Swift is a general-purpose programming language built using a modern approach to safety, performance, and software design patterns.
The goal of the Swift project is to create the best available language for uses ranging from systems programming, to mobile and desktop apps, scaling up to cloud services. Most importantly, Swift is designed to make writing and maintaining correct programs easier for the developer. To achieve this goal, we believe that the most obvious way to write Swift code must also be:
Safe. The most obvious way to write code should also behave in a safe manner. Undefined behavior is the enemy of safety, and developer mistakes should be caught before software is in production. Opting for safety sometimes means Swift will feel strict, but we believe that clarity saves time in the long run.
Fast. Swift is intended as a replacement for C-based languages (C, C++, and Objective-C). As such, Swift must be comparable to those languages in performance for most tasks. Performance must also be predictable and consistent, not just fast in short bursts that require clean-up later. There are lots of languages with novel features — being fast is rare.
Expressive. Swift benefits from decades of advancement in computer science to offer syntax that is a joy to use, with modern features developers expect. But Swift is never done. We will monitor language advancements and embrace what works, continually evolving to make Swift even better.
- Closures unified with function pointers
- Tuples and multiple return values
- Fast and concise iteration over a range or collection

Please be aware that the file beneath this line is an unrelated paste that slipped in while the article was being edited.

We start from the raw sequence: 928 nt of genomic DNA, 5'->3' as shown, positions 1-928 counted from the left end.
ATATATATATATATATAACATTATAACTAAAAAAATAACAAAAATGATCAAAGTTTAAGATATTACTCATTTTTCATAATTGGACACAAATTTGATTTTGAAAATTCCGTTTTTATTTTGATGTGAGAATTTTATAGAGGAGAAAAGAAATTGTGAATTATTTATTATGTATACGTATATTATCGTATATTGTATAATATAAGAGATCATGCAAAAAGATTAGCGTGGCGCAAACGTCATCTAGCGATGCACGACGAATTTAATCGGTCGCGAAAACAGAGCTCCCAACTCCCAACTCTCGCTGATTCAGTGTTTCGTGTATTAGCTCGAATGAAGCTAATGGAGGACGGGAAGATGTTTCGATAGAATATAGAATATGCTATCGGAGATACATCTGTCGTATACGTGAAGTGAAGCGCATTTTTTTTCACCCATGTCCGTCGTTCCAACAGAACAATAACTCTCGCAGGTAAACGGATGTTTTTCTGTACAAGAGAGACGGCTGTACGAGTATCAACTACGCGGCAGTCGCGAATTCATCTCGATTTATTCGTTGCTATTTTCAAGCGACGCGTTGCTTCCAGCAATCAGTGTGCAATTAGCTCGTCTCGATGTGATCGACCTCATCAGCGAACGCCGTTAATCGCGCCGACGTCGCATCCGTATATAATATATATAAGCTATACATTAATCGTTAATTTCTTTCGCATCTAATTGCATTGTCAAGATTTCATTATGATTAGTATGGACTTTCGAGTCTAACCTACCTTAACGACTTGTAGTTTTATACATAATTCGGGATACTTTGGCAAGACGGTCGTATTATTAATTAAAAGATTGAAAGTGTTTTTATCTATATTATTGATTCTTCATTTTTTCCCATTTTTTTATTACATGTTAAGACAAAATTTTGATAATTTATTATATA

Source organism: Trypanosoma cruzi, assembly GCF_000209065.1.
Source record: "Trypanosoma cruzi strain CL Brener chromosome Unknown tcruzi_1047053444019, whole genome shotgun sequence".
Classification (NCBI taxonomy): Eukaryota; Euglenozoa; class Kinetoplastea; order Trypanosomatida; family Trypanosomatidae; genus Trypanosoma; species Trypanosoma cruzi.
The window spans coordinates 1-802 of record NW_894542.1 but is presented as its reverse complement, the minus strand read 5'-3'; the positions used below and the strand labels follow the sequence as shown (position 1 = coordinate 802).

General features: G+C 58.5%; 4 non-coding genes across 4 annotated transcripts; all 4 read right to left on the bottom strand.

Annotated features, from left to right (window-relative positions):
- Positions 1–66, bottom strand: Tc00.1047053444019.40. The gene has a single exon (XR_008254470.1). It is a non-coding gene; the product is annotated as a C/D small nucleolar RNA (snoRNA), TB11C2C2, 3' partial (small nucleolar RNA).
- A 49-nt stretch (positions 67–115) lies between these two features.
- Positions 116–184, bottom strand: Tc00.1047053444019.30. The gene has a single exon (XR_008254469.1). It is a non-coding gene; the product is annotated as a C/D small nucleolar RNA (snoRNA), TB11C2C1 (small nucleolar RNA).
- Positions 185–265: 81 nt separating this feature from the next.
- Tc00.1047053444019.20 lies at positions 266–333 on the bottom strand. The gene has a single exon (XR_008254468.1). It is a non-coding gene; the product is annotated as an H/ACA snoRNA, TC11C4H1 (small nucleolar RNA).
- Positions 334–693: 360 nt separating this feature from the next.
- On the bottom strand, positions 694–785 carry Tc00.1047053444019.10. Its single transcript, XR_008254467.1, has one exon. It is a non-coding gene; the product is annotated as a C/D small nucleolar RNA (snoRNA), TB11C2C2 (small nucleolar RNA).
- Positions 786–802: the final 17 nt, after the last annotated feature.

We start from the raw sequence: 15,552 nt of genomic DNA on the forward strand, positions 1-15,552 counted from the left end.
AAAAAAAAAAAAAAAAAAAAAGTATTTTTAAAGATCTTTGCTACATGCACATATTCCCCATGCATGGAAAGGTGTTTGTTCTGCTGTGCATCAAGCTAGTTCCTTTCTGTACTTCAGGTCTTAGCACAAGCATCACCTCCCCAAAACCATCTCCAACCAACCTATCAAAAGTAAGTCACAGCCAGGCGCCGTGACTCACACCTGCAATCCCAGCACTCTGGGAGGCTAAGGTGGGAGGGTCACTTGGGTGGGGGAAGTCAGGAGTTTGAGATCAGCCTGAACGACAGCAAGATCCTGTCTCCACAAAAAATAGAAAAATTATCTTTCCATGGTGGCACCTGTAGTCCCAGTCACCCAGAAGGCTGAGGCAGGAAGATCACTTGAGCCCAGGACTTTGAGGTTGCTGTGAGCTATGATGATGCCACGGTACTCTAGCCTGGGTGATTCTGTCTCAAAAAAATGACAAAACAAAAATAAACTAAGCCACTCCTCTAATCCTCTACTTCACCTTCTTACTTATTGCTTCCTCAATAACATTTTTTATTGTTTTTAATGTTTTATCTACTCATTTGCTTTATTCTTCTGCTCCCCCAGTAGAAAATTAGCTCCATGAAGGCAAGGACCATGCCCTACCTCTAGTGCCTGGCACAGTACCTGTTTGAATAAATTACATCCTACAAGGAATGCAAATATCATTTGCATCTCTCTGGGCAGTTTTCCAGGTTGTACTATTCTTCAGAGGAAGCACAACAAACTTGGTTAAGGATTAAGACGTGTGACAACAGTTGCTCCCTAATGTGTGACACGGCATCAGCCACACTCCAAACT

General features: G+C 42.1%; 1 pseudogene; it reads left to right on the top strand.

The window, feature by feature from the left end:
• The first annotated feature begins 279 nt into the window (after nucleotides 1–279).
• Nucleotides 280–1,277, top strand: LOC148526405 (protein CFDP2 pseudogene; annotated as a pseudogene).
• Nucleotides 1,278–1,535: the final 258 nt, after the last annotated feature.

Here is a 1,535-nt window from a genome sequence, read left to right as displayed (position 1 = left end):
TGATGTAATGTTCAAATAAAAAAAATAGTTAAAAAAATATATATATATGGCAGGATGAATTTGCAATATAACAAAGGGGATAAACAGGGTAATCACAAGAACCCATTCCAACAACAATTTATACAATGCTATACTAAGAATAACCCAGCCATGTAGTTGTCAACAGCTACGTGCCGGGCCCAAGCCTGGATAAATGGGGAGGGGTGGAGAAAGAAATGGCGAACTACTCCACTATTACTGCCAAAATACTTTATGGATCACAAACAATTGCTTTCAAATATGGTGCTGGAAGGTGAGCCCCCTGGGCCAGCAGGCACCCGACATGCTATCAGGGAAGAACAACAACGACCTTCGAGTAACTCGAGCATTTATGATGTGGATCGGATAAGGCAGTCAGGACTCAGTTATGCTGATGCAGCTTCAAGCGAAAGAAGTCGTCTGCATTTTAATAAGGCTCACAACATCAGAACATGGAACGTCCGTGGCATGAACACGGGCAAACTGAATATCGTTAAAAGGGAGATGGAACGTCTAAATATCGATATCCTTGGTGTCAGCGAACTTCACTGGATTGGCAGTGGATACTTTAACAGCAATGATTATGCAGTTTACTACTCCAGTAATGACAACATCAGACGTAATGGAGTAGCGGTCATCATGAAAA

- Structs that support methods, extensions, and protocols
- Functional programming patterns, e.g., map and filter
- Powerful error handling built-in
- Advanced control flow with
Swift 5.1 enables the creation of binary frameworks that can be shared with others leveraging the language’s added support for module stability. Module stability defines a new text-based module interface file that describes the API of a binary framework, allowing it to be compiled with code using different versions of the compiler.
The release also includes features to support library evolution. For more information about this addition to the language, please refer to the Swift Evolution proposal for Library Evolution.
Standard Library Updates
The standard library in Swift 5.1 includes the following new features:
- Support for handling and updating diffs on collections of appropriate types
- Increased flexibility for initializing and accessing an array before its storage is allocated
- Additional APIs for making it easier to work with Strings, including creating and handling contiguous strings, helpers for working with Unicode text, and generic initializers for String.Index and Range
- A variety of incremental API improvements for working with SIMD types, including support for extending vectors, reductions, and vector swizzles
- Identifiable protocol for supporting entities that require unique identifiers
Swift 5.1 implements the following Standard Library proposals from the Swift Evolution process:
- SE-0240 Ordered Collection Diffing
- SE-0245 Add an Array Initializer with Access to Uninitialized Storage
- SE-0247 Contiguous Strings
- SE-0248 String Gaps and Missing APIs
- SE-0251 SIMD additions
- SE-0261 Identifiable Protocol